Thursday, May 10, 2007

Study of Teacher Error

The article Study of Teacher Error: Misreading Resistance in the Classroom presented some interesting insight as to how we as teachers handle the resistance to writing. It seems to me that Sara Biggs Chaney was setting Amber up to fail. By presenting counterpoints, Chaney was attempting to help Amber qualify her argument, but it is an argument Amber will never win with Chaney. While the assignment achieves most of what Chaney hopes, it only serves to frustrate Amber further. As discussed in class, Chaney could have done more that simply direct the student to Howard Gardener’s Multiple Intelligences. The opportunity was there to provide some constructive guidance. Spewing academic reasoning and dropping names of theorists whom mean nothing to a basic writing student likely made Amber’s point more valid in her mind.
I suspect that Amber’s act of plagiarism on the final paper was possibly an earnest effort to belong to the academic community of which she felt she could never belong. Not all students plagiarize because they are lazy; most feel that they do not possess the ability to write intelligently and desperately want to hand in a paper with academic merit, even if they did not earn it.
Chaney appears, to me, to take a sarcastic tone when stating that it was unfortunate that she could not stop assigning writing and do something of more interest to Amber. I know first hand that it is difficult to teach a subject that many students dislike, or even fear. It is always a nice feeling to teach something that students are enthusiastic about. It makes it easier on everyone involved. However, we as teachers must strive to help our students see the value in writing. Chances are, many will fail to see the value immediately, but will be thankful for what they have learned later down the road.

Sunday, April 1, 2007

Lu on Shaughnessy

In Min-Zhan Lu’s essay Redefining the Legacy of Mina Shaughnessy: A Critique of the Politcs of Liguistic Innocence, Lu analyzes the essentialist view of language. What one must consider is whether or not meaning can be present without a solid grasp of language. Furthermore, one may also contend that the writing process changes the meaning intended by the writer, given different styles and discourses.

Lu states that “the image of someone using words to coax meaning ‘to the surface’ suggests that meaning exists separately from and ‘at some subterranean level of language’” (107). For unskilled writers, I believe that the meaning, or “essence,” can be at a much lower level than the teacher-desired academic level. Basic writers must struggle with meaning, as well as how to convey the meaning in a manner that will do it justice. Lu challenges Shaughnessy’s dismissal of writing being a process in which meaning is created. While meaning can be created in the process, it can also be lost. I agree with Lu that as teachers, we should consider grammar as well as the meaning when assessing student writing. This is the very reason I often conduct teacher-student conferences for writing assignments. It allows me the opportunity to understand the student’s position, rather than simply making grammatical corrections that could change the “essence” of the paper.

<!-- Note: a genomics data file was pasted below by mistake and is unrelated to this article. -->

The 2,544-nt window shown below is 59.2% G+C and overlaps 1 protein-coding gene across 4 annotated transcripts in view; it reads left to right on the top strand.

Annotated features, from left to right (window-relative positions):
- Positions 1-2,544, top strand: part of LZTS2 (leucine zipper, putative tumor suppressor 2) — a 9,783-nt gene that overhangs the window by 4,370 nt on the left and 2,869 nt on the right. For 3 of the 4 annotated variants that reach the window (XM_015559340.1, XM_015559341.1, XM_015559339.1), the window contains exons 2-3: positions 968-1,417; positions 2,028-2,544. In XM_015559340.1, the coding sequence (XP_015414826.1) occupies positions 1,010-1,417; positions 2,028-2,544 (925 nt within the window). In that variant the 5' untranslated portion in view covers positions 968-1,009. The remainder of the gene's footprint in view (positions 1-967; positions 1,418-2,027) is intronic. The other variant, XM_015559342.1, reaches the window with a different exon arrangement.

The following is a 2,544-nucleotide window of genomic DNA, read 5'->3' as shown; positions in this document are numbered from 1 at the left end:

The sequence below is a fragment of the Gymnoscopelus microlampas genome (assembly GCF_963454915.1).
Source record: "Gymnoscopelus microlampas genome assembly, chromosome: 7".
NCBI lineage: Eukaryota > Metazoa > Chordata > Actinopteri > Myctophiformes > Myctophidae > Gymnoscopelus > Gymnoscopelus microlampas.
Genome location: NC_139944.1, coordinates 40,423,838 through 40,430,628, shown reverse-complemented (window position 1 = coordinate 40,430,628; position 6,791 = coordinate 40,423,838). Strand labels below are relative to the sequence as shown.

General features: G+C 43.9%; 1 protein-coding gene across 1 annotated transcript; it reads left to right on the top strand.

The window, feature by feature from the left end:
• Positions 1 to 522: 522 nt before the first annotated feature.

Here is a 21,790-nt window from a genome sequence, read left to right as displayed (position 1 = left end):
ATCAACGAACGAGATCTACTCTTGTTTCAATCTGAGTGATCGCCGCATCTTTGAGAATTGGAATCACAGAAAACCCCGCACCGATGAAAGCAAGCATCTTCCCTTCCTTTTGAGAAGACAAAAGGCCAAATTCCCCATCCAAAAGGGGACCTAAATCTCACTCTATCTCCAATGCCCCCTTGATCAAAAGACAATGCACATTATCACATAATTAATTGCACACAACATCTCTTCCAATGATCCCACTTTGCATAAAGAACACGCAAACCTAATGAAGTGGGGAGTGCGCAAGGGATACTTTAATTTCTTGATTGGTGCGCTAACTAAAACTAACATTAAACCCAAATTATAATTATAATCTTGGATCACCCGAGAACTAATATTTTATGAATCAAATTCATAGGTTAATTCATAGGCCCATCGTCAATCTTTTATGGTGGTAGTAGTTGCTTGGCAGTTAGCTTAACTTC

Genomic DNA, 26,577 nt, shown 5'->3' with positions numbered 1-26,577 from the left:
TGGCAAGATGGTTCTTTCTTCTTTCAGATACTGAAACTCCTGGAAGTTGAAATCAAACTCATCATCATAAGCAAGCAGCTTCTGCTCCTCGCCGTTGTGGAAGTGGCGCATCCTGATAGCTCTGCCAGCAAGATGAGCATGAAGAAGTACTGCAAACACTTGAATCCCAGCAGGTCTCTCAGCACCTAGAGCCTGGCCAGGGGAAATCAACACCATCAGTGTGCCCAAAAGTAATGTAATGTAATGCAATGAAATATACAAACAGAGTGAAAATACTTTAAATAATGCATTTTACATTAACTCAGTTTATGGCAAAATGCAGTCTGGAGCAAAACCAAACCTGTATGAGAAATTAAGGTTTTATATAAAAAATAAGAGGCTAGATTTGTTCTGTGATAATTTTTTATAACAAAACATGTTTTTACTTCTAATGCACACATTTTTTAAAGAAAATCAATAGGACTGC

I tend to agree with Lu’s assessment of Shaughnessy’s pedagogy, in particular that “her [Shaughnessy’s] pedagogy enacts a systematic denial of the political context of students’ linguistic decisions” (115). While some conventions should be upheld, it should not be done so at the expense of the writer’s life experience. A balance struck between the two entities can only benefit student writers, and provide a better connection between home and academic discourse.


Saturday, March 17, 2007

The Sociality of Error

In Chapter 6 of Representing the Other, Bruce Horner contemplates the sociality of error. Section one addresses the possibility that errors are in a sense a social achievement, that is to say that errors are dependent on many factors involving both the reader and the writer. A writer may intentionally supply less than standard usage. If this writer is considered experienced, one may deem his error as a stylistic choice. Several fiction writers today choose this method. In class Monday evening, someone mentioned James Patterson as an author he has difficulty reading because of the usage. Many of my high school students adore James Patterson. While my classmate is made painfully aware of the fragmented sentences and often omitted commas in Patterson’s writing, my students are somewhat oblivious to these “errors.” Point of fact, my students may be more comfortable reading an author whose usage is not perfect. Nonetheless, the students are much more forgiving because they are not bound to the conventions of Standard English.. Although it may distract us from our enjoyment to an extent, even we as teachers are forgiving of writers such as Patterson. We chalk the “errors” up to being a “stylistic choice” based on the experience of the writer, but if a student commits the same error, it is not overlooked. Joseph Williams is quoted on page 143 as saying “if we [teachers] could read those [error-ridden] student essays unreflexively, if we could make the ordinary kind of contract with those texts that we make with other kinds of texts, then we could find many fewer errors.” I agree that a contract such as this would allow us as teachers to read beyond the surface and focus more on the actual writing. This is not to say that mechanics and usage ought to be thrown out completely, but maybe just set to the side. Taking the focus off of the errors removes the pressures put on the writer, thus producing a higher quality thought process.